Annual Review 2013


Homophobia and transphobia remained widespread in Belarus, as captured by the President of Belarus’ statement: “it is better to be a dictator than gay.” During the year, attempts were made by conservative politicians and religious leaders to further limit the rights of LGBTI people through legislative proposals ranging from: (i) the criminalisation of homosexuality; to a (ii) ban on gender reassignment procedures; and (iii) a ban on artificial procreation techniques.

Bias motivated speech

  • In March, the President of Belarus, Alexander Lukashenko, said “it is better to be a dictator than gay”. The remark was made after the EU leaders called for new measures to pressure Lukashenko over human rights abuses. Lukashenko’s comments were seen as an attack on Germany’s openly gay Foreign Minister Guido Westerwelle. A similar incident occurred in 2010 during a meeting with the Ministers of Foreign Affairs of Poland and Germany when the Belarus President had told Mr Westerwelle to lead a normal life.
  • In May, Dmitry Kariakin, the singer of the band Lightsound that represented Belarus at the Eurovision Song Contest stated that he is against ‘the propaganda of homosexuality’. He asked, “I was silent during the Eurovision Song Contest, but now I will not be - I state openly that I am against the propaganda of homosexuality. Who is with me?” The singer clarified his being against any ‘promotion of homosexuality’ through cinema, music, LGBT Parades and social behaviour.

Bias motivated violence

  • In April, activists of the opposition youth organisation Youth Front attacked a group of LGBTI activists marching with rainbow flags during the Chernobyl Way march for democracy. The LGBTI activists were eventually forced to go to the back of the march after their flags were grabbed by members of Youth Front.
  • In July, a group of men attacked a young gay man in Minsk. Four of them were identified by the police and acknowledged that they attacked him because he is gay. In September, only one of the assailants was prosecuted and sentenced to pay a fine by the Frunzenski Borough Court of Minsk. With the support of GayBelarus and the Belarusian Helsinki Committee, the victim initiated criminal proceedings against the other identified suspects.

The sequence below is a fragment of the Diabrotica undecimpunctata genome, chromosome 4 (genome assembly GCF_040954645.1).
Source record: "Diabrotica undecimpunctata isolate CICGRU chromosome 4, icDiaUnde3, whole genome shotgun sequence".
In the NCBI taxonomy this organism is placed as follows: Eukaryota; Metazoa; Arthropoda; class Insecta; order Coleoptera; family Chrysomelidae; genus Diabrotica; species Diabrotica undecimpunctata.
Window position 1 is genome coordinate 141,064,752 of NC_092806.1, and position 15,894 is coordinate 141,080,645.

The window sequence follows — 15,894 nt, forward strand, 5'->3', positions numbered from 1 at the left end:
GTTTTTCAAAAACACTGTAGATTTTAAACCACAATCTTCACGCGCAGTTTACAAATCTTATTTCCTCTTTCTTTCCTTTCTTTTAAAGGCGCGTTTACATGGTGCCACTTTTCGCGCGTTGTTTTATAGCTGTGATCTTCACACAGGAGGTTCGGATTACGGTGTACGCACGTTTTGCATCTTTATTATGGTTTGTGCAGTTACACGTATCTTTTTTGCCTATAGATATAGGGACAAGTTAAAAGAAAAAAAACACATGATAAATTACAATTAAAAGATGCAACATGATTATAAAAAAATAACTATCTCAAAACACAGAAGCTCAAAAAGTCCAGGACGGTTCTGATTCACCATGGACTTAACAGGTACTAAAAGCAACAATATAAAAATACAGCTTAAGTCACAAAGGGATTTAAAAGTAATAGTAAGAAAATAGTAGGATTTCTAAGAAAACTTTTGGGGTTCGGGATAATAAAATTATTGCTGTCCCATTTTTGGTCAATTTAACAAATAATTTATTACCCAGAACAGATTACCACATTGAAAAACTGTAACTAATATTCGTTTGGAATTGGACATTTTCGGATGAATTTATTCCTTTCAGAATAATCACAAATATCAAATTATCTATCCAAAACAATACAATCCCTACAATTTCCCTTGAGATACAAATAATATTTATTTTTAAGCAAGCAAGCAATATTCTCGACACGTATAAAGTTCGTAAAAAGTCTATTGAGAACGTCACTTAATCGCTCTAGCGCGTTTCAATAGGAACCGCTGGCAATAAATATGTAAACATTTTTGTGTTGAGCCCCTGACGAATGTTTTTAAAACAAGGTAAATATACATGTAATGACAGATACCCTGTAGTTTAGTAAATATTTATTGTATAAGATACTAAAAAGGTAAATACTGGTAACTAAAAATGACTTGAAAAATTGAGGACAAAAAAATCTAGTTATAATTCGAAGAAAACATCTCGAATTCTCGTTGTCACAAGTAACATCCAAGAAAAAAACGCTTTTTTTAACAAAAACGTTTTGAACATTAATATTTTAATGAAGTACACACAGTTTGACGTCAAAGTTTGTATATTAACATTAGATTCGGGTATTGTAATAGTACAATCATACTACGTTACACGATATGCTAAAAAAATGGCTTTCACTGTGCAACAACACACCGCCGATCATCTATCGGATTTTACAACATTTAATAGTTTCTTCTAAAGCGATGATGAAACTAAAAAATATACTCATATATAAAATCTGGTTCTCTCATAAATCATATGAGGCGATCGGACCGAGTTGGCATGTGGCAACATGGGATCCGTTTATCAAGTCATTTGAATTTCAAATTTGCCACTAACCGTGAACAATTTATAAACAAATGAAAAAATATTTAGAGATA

• In November, Dr Zianon Pazniak, a former candidate in the presidential elections and the leader of the Belarusian People’s Front, a conservative Christian party, was interviewed by InterPolit on gay people’s rights and said that in a democratic Belarus there should be legislation that criminalises what is against nature.


  • In September, a 17-year-old gay student was attacked by classmates in one of the professional schools of Brest. A year prior to that, the victim had disclosed his sexual orientation to a female friend. After the incident, the victim was hospitalised and diagnosed with an open fracture of the nose. He did not lodge a complaint as he did not want to disclose his sexual orientation to the police.

Freedom of assembly

  • In March, LGBTI activists participated in the National Day march, carrying rainbow flags, without objection from the march organisers. In May, authorities denied permission for the holding of public LGBTI events planned for the International Day against Homophobia and Transphobia (IDAHO) citing technical issues and repair work near the proposed locations as reasons for denying the protest. These included a picket in front of the Belarusian People’s Front headquarters, as well as pickets of LGBTI activists on Nyamiha and Bangalore Squares. However, activists did organise a series of educational and social events in commemoration of IDAHO.
  • In October, the 8th Minsk Gay Pride took place. Permission was not granted for a Pride Parade but 15 events took place throughout the city. Among them was an international interdisciplinary scientific conference, Queer Sexuality: Power, Policy and Practice, which gathered experts from Belarus, Russia, Kyrgyzstan, Ukraine, Sweden, Poland, Latvia and other European countries. The events culminated in LGBTI activists riding through the centre of Minsk in a streetcar on 11 October, Coming Out Day.
  • In October, the Minsk City Council refused to allow a public protest in front of the Ukrainian Embassy in Belarus. An activist from Amnesty International in Belarus had applied to the Minsk City Executive Committee for permission to picket the Embassy of Ukraine under the slogan “No law #8711”, which refers to the bill intended to ban ‘homosexual propaganda’ in Ukraine.

Sexual and reproductive rights

  • In November, the Belarusian Orthodox Church and the Minsk-Mogilev Roman Catholic Archdiocese proposed a number of amendments to the Belarusian law On Healthcare (enacted on 18 June 1993, No 2435-XII). Amendments were proposed to ban abortion, surrogacy, and sperm donation for IVF unless destined for a married heterosexual couple, as well as gender reassignment procedures for trans people. They would also introduce a right for healthcare workers to refuse a medical intervention on religious, ethical and moral grounds.


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